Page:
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Keeper of the Flame 

It was a bad year for local independent movie theaters

Wednesday, Dec 26 2001
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To paraphrase Marlene Dietrich in Touch of Evil, what can you say about a year? While Bay Area filmmakers enjoyed uncommon success on a national level, 2001 was a gut-wrencher for local independent theater operators. Hampered during the year's first half by the economic slump, movie houses got pummeled after Sept. 11. Meanwhile, a falloff in classified and display advertising shrank editorial space in the daily papers, so coverage of non-Hollywood films -- which had been parsimonious even during the boom years -- became negligible.

There were bright spots, of course. The Roxie scored hits with Baise-Moi, "Five Films by Jay Rosenblatt," Boom: The Sound of Eviction, and the revival of Quadrophenia. At the Castro, Himalaya, Adventures of Felix, and The Endurance: Shackleton's Legendary Antarctic Expedition drew hordes. The Four Star mixed local premieres of Asian features and American indies to decent success, while the revitalized Balboa proved that a neighborhood theater showing second-run double bills can cultivate a loyal fan base.

Elsewhere on the theater scene, the Cinema 21 shuttered and the Alhambra reopened as a gym. What lies ahead? The Presidio, Metro, and Vogue theaters have been on the endangered list for years, and 2002 could be their last hurrah. But the Roxie will open a 50-seat screening room, and the Castro's renovations continue apace. Multiplex mania has not infected everyone ... yet.

Who's Minding the Mint? Bay Area writers and actors are primed to cash in next year. The First $20 Million, the adaptation of Po Bronson's novel that was filmed here last spring, opens April 5. City of Ghosts, written by Barry Gifford with newbie director Matt Dillon, is slated to reach theaters in late spring. Robin Williams returns after giving moviegoers a much-deserved vacation with a trio of grown-up performances: One Hour Photo (coming soon), Death to Smoochy (March 15), and the Insomnia remake (May 24). Sean Penn will be on brief display in the spring when The Weight of Water finally turns up in theaters. Penn, to be honored with an American Cinematheque retrospective (which won't include the staggeringly dreadful i am sam) Jan. 4-8 at L.A.'s Egyptian Theater, also narrates both the skateboarding doc Dogtown and Z-Boys (late April) and It's All About Love, due next summer from Dogme pioneer Thomas Vinterberg (The Celebration).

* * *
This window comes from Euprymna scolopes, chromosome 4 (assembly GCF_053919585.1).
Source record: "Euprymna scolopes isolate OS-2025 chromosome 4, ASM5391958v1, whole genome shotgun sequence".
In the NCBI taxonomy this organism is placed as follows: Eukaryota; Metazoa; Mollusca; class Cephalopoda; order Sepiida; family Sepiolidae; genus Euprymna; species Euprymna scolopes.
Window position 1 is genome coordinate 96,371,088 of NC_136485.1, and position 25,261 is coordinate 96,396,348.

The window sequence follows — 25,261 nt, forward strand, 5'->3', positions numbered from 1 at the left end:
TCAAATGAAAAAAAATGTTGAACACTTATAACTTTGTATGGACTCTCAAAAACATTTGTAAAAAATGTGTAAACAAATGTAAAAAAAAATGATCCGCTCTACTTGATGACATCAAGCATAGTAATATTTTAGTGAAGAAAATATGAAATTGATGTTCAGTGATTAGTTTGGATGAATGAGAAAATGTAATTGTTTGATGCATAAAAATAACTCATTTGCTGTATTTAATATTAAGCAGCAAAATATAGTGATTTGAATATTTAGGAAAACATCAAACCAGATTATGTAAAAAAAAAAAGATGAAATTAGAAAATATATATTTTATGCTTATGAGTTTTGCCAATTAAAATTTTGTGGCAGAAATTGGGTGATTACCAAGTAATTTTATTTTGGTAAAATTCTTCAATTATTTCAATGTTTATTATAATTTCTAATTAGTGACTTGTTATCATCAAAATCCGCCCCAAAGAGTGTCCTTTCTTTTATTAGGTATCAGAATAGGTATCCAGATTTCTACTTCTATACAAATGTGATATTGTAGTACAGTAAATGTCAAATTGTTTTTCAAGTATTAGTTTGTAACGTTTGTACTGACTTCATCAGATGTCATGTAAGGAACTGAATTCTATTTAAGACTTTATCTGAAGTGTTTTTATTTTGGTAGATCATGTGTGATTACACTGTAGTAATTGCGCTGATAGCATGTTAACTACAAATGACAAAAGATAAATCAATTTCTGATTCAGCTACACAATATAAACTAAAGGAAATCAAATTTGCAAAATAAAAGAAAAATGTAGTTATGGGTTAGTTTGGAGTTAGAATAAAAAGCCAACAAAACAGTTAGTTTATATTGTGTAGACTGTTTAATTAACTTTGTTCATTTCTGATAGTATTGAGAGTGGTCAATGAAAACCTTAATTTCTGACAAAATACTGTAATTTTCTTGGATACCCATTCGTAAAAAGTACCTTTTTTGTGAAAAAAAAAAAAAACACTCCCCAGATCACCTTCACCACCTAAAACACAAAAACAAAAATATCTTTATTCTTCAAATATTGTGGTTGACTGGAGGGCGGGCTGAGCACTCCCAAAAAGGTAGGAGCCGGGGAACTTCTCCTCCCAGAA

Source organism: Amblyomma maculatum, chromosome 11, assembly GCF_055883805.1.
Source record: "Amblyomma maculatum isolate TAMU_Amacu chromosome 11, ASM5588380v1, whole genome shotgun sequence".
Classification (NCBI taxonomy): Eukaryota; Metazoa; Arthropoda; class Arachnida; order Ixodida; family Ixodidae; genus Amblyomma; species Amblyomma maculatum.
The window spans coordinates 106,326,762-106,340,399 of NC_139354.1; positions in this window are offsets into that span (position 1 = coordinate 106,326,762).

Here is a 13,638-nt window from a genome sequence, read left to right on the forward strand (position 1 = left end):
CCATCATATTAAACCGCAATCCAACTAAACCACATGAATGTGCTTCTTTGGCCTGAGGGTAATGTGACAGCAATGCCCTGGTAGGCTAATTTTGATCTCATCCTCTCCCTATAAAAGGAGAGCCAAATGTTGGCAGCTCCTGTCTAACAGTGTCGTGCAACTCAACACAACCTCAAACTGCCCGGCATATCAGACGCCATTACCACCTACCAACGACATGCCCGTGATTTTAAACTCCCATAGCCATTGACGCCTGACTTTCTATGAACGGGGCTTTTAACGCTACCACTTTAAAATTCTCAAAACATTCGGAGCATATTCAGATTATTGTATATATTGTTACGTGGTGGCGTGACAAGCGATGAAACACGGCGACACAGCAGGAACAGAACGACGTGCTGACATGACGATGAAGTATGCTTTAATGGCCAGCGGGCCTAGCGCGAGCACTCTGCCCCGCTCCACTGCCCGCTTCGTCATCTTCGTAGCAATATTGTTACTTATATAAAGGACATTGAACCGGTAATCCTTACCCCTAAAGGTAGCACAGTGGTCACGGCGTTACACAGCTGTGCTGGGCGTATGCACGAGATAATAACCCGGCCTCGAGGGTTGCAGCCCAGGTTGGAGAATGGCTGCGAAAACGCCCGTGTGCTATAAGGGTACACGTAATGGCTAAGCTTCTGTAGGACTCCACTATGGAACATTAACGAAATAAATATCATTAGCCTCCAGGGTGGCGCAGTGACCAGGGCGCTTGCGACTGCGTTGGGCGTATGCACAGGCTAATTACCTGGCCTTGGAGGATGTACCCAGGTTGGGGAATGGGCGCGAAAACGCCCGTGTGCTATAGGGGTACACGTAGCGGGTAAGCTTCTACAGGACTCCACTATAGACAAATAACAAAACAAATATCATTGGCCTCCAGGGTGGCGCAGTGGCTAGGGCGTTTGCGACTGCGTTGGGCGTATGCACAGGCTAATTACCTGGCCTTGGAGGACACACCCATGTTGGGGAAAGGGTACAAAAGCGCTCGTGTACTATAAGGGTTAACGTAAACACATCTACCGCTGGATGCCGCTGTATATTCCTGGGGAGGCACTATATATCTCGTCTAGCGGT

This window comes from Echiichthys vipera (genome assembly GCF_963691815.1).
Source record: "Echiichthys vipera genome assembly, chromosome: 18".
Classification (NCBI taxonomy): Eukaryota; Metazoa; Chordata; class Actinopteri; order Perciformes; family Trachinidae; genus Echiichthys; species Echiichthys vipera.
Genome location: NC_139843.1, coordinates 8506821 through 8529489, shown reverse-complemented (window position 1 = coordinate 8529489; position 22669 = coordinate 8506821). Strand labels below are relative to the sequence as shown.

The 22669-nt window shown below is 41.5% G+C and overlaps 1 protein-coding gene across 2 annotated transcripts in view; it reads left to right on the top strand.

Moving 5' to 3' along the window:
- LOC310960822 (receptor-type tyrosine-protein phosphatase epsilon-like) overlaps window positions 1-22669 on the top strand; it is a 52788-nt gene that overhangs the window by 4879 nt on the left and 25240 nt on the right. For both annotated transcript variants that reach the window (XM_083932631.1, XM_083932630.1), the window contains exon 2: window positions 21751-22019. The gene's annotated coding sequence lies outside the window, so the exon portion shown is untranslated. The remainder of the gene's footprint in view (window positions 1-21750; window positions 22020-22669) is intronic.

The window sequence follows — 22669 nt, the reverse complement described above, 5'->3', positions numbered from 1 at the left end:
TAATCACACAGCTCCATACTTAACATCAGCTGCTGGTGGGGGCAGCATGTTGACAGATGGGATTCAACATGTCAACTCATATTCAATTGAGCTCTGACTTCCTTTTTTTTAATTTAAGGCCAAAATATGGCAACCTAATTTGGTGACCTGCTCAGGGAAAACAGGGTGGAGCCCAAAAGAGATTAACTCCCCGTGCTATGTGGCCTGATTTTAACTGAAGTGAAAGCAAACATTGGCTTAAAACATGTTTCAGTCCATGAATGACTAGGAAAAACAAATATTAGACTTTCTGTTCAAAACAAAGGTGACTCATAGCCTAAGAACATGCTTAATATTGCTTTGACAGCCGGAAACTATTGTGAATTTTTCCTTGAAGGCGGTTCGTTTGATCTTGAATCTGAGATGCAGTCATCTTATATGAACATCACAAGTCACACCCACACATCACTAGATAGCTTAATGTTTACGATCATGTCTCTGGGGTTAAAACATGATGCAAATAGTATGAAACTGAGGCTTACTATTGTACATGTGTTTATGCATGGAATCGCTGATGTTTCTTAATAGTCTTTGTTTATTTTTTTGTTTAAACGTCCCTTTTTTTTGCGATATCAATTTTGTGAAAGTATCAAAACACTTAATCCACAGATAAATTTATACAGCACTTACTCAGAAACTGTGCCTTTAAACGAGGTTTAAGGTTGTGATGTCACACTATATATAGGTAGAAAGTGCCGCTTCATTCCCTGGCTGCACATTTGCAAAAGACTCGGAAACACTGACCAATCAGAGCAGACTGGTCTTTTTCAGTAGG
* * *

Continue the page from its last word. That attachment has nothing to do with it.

New movies from local filmmakers will be in short supply, but next year Philip Kaufman hopes to shoot his Suspicion remake and Wayne Wang aims to be behind the camera on The Chambermaid (from a John Hughes screenplay). Pixar and Pacific Data Images' next films won't be ready until at least 2003 (Finding Nemo and Shrek 2, respectively). Did I forget anyone? Oh, yeah. George Lucas' dreary chunk of space debris, Star Wars Episode II: Attack of the Clones, crash-lands May 22. You might be able to avoid it by hiding in Tora Bora, but I doubt it.

Distant Thunder Erica Jordan's In the Wake topped Film Threat's list of 10 best unseen movies of 2001. ... The New Yorker and Fox Searchlight host a reception with Tilda Swinton on Jan. 9 (following a screening of The Deep End) and a to-do with Ben Kingsley the next night (after Sexy Beast) at the Delancey Street Theater. Sorry, tickets are long gone. ... John Waters will be here Feb. 14 for the opening of his show of manipulated pop-culture photographs at the Rena Bransten Gallery, 77 Geary. Early Waters, in the form of Female Trouble, is on view at the Castro through Jan. 1.

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Michael Fox

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